Migrants, Farming, and Immigration: Beginning a Dialogue in Agricultural Education
Journal of Southern Agricultural Education Research
Based upon quantitative survey data from 359 students, aged thirty or younger, at a large, state university that serves a relatively balanced rural / urban population, this manuscript outlines what Southern young people, particularly young educators, think they know and what they believe regarding the workers who are essential to their daily diet of fruits and vegetables: America’s immigrant and migrant farm workers. The participants’ attitudes are compared and contrasted with their relevant life experiences and backgrounds such as: gender, race / ethnicity, political affiliation, and agricultural experience. Using a factor analyses, significant clusters of semantically and statistically valid background experience subgroups and participant attitudes are extracted from the survey data. These explanatory factors are then cross-referenced to map out crucial and often surprising differences and similarities in the knowledge and attitudes of various sub-populations including: teachers, young people with farm work experience, and selfidentified political groups.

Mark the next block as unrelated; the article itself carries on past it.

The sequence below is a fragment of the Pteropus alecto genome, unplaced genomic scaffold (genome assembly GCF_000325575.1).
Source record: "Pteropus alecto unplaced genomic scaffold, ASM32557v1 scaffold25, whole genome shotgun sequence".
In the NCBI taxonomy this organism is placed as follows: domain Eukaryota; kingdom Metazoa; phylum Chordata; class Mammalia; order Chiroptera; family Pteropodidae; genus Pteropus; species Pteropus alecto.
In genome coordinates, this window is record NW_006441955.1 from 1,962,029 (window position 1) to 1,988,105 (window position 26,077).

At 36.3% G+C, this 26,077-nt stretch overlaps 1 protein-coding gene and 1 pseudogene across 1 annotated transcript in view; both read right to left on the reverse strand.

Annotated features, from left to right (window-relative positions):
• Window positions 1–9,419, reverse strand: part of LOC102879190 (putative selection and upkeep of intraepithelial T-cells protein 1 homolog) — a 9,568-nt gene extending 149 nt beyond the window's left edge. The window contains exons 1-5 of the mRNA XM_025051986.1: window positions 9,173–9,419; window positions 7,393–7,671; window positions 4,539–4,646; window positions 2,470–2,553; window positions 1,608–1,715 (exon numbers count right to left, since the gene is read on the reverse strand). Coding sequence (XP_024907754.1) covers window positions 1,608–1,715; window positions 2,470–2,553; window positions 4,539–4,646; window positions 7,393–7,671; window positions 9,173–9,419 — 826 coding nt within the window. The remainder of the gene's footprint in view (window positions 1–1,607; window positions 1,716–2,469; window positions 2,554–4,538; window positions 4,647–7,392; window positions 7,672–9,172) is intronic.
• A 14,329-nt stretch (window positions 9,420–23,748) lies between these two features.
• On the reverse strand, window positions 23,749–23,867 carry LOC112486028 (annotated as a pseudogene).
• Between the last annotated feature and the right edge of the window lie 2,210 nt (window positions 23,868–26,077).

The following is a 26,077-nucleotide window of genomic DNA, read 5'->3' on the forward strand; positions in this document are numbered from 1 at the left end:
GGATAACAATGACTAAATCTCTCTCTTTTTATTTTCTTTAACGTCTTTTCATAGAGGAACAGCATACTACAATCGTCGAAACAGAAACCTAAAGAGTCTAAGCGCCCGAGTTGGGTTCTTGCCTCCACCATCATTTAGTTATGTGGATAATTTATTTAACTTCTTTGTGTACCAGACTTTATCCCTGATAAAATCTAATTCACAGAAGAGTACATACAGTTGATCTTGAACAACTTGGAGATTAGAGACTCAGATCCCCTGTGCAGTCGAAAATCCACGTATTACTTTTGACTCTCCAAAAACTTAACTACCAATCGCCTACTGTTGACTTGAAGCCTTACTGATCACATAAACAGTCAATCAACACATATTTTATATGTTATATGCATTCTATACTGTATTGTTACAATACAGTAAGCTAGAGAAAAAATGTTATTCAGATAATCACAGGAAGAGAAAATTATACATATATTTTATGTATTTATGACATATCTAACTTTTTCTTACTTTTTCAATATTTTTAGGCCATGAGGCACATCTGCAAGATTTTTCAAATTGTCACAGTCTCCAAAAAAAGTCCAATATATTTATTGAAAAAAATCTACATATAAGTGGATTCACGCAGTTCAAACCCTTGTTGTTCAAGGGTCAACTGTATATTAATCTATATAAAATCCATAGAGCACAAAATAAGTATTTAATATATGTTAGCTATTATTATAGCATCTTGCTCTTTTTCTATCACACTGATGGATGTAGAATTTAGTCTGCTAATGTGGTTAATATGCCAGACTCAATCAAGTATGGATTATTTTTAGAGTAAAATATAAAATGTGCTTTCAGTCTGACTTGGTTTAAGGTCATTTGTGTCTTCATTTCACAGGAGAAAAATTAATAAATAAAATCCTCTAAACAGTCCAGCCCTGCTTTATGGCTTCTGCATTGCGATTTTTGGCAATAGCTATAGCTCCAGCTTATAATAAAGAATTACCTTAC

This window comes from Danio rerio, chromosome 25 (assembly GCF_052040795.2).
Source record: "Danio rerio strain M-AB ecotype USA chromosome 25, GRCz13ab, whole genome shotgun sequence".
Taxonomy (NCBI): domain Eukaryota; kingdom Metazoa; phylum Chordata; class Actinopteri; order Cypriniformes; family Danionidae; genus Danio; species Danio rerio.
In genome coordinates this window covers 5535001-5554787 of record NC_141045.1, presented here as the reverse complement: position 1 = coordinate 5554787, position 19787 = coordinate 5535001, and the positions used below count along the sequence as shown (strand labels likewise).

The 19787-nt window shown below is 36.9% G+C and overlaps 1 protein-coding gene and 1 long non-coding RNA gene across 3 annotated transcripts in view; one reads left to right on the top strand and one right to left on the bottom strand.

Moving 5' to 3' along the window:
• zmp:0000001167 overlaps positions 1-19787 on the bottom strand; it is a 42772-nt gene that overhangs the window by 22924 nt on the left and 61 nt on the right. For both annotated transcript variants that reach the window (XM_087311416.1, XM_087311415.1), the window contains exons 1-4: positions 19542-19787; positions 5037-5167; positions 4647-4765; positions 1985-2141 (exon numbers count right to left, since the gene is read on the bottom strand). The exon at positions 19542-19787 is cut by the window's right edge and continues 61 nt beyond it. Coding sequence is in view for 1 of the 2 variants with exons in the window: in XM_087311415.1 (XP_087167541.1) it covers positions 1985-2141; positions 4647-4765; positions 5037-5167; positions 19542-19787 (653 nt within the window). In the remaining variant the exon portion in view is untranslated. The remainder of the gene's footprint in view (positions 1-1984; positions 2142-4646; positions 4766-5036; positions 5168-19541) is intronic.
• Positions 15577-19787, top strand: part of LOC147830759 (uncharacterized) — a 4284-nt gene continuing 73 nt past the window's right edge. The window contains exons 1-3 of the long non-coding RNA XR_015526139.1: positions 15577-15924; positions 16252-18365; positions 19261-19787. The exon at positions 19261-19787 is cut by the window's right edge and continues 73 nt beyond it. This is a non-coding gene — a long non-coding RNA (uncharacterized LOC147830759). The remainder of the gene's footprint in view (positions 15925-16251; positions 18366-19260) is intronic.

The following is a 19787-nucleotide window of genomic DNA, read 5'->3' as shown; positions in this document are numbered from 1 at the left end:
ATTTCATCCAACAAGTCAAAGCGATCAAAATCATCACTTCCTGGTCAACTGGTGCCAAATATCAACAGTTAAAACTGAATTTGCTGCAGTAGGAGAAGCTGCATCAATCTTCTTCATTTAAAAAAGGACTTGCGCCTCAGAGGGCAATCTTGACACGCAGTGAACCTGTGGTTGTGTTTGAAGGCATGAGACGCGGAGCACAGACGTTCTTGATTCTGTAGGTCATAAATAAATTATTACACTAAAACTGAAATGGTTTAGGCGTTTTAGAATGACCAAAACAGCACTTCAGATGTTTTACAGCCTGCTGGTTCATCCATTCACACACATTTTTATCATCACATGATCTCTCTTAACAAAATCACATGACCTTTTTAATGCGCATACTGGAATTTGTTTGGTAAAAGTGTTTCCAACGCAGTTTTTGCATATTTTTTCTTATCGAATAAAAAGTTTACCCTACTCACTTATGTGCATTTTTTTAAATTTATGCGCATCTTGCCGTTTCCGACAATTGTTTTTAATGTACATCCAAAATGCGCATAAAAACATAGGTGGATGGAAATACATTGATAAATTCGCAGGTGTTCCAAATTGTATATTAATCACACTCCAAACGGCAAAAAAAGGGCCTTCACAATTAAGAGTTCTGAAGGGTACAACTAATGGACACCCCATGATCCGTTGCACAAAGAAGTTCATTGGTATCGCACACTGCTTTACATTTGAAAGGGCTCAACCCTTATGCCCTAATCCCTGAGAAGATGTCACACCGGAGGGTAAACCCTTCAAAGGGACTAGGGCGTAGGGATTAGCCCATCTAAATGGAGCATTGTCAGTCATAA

Beck, Scott A., Yasar Bodur.
"Migrants, Farming, and Immigration: Beginning a Dialogue in Agricultural Education."
Journal of Southern Agricultural Education Research, 65 (1).